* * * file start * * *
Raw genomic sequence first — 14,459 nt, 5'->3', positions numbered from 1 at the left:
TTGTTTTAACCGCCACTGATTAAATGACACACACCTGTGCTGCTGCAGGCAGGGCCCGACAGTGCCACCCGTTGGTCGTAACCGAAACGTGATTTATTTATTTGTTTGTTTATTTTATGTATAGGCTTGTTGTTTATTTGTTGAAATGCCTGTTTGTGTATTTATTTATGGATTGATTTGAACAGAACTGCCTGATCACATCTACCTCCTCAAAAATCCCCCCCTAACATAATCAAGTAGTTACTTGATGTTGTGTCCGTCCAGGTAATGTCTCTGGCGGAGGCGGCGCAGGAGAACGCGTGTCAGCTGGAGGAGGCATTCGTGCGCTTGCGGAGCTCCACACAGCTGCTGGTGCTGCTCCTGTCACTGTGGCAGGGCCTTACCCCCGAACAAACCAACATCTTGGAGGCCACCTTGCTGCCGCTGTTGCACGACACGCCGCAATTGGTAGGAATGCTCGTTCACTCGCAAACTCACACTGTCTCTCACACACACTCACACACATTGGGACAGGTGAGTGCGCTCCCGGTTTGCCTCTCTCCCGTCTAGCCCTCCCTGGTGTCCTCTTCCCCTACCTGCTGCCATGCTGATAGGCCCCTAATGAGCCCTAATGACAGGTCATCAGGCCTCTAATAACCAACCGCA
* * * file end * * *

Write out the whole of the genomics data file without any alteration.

Raw genomic sequence first — 14,459 nt, 5'->3', positions numbered from 1 at the left:
TTGTTTTAACCGCCACTGATTAAATGACACACACCTGTGCTGCTGCAGGCAGGGCCCGACAGTGCCACCCGTTGGTCGTAACCGAAACGTGATTTATTTATTTGTTTGTTTATTTTATGTATAGGCTTGTTGTTTATTTGTTGAAATGCCTGTTTGTGTATTTATTTATGGATTGATTTGAACAGAACTGCCTGATCACATCTACCTCCTCAAAAATCCCCCCCTAACATAATCAAGTAGTTACTTGATGTTGTGTCCGTCCAGGTAATGTCTCTGGCGGAGGCGGCGCAGGAGAACGCGTGTCAGCTGGAGGAGGCATTCGTGCGCTTGCGGAGCTCCACACAGCTGCTGGTGCTGCTCCTGTCACTGTGGCAGGGCCTTACCCCCGAACAAACCAACATCTTGGAGGCCACCTTGCTGCCGCTGTTGCACGACACGCCGCAATTGGTAGGAATGCTCGTTCACTCGCAAACTCACACTGTCTCTCACACACACTCACACACATTGGGACAGGTGAGTGCGCTCCCGGTTTGCCTCTCTCCCGTCTAGCCCTCCCTGGTGTCCTCTTCCCCTACCTGCTGCCATGCTGATAGGCCCCTAATGAGCCCTAATGACAGGTCATCAGGCCTCTAATAACCAACCGCA